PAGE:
In retaliation, the lone guard began to fire at the revolutionaries. He sought the assistance of Santa Maria's servants; they were given the task of reloading his weapon. From the vantage point of the revolutionaries, it looked as if they had to contend with several soldiers, which deterred them from burning the church. They instead settled with looting and vandalizing the house of Santa Maria.
The following day, 01 February 1661, nine friars from Narvacan held a celebration, for the Spanish troops finally defeated the revolutionaries from Zambal. The occasion was disrupted by news stating that another revolt was currently taking place in Ilocos. Fray Arias, the one who managed to evade Gumapos, immediately returned to Bacarra, determined to put an end to the revolt himself. Upon arriving, his servants discouraged him from pushing through with his plan, as he was highly at risk. Arias was then given temporary refuge at one of his servant's home. However, Juan, a messenger of the revolutionaries, soon discovered Arias' whereabouts, and threatened the servant to relinquish the friar lest he wanted himself and his family to be killed by the revolutionaries. This was enough for the servant to transfer Arias to another servant. It also prompted the rest of Arias' servants to ask help from the revolutionaries they were familiar with. Tomas Boaya, one of the leaders of the revolt, extended his hand by providing a rattan hammock that could hide Arias. He then instructed the servants to smuggle Arias to Laoag as soon as possible in order to escape the wrath of the revolutionaries.
The plan proved to be futile, as the servants accompanied by some of Boaya's men were stopped by a large number of revolutionaries. No longer shaded by the hammock, Arias was beheaded by the revolutionaries. The friar's head was sent to Magsanop, who then called for Almazan, Cristobal, and the other leaders to revel in their victory. Eventually, the other friars paid for Arias' head to be returned so that it could be buried along with the body.
Not long after the burial of the friar, the vice-governor (alferez) and chief of police (alguazil mayor) Lorenzo Arqueros arrived in Ilocos. Having been informed of the ongoing revolution, he was accompanied not only by Spanish soldiers, but also at least 1,000 fighters from Cagayan and some secluded parts of Ilocos. Arqueros and his men were able to stun the revolutionaries, all who were instead expecting General Francisco de Esteybar coming from Vigan. Almazan and Magsanop then had no other choice but to flee to the forest, as they were not ready to combat Arqueros.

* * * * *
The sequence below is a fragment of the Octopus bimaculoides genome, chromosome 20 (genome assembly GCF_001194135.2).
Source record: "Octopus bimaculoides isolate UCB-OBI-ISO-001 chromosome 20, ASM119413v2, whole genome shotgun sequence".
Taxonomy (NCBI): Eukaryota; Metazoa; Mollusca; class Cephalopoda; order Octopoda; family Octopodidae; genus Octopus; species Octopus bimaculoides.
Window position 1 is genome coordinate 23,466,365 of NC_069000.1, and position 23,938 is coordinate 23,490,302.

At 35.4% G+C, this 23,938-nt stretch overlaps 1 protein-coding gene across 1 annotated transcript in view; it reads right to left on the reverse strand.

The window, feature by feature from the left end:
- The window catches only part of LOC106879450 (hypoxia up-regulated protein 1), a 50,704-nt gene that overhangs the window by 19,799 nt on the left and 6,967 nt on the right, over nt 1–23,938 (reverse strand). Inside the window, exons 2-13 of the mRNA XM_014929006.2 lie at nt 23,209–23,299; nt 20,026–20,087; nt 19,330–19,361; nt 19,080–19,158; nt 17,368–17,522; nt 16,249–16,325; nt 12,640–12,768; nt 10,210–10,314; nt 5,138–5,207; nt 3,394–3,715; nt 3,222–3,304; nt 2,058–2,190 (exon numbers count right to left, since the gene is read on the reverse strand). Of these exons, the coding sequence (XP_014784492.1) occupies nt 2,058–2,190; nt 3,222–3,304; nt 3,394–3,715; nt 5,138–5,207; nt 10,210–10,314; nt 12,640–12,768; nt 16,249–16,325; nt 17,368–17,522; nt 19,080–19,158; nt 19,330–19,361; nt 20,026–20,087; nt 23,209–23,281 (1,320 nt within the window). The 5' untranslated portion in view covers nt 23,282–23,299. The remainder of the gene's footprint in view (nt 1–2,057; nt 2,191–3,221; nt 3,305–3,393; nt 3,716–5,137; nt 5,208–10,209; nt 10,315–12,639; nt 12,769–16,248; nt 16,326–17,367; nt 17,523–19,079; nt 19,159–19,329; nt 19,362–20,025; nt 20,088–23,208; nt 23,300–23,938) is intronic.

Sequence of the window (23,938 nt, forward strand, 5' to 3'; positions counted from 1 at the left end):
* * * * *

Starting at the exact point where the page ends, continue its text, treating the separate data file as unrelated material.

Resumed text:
Meanwhile, Arqueros did not give the revolutionaries respite, for he and his men immediately chased after them, owing to the fact that the native fighters on his side were also knowledgeable with regard to the terrain. One by one, hideouts were invaded and the revolutionaries were slaughtered.
Already cornered by Arqueros and his men, Magsanop grabbed a knife and stabbed himself with it. Instead of allowing the Spaniards to subjugate him, he decided to die as a patriot. As for Almazan, sources state that he perished in the middle of a battle. He mounted his horse and charged straight at the opposing party. Arqueros then had Almazan's entire family assassinated in retaliation for the revolution that he championed.
The other revolutionaries began to flee after learning about the deaths of Almazan and Magsanop. Meanwhile, prominent leaders such as Tomas Boaya and Cristobal Ambagan were executed by Spanish soldiers in Vigan. After the battle against the revolutionaries, General Esteybar arrived and promptly ordered the construction of a fort in Bacarra to discourage the formation of another revolution.
- CulturEd Philippines. ‘’Pedro Almazan.’’ n.d. Accessed 25 March 2021.
- Halili, Maria Christine. Philippine History. Rex Book Store, Manila, 2004. Accessed 25 March 2021.
- Mga Kasaysayan ng PINAS: Pundar Pang-Pilipino. ‘’Ang Hari ng Ilocos.’’ n.d. Accessed 07 April 2021.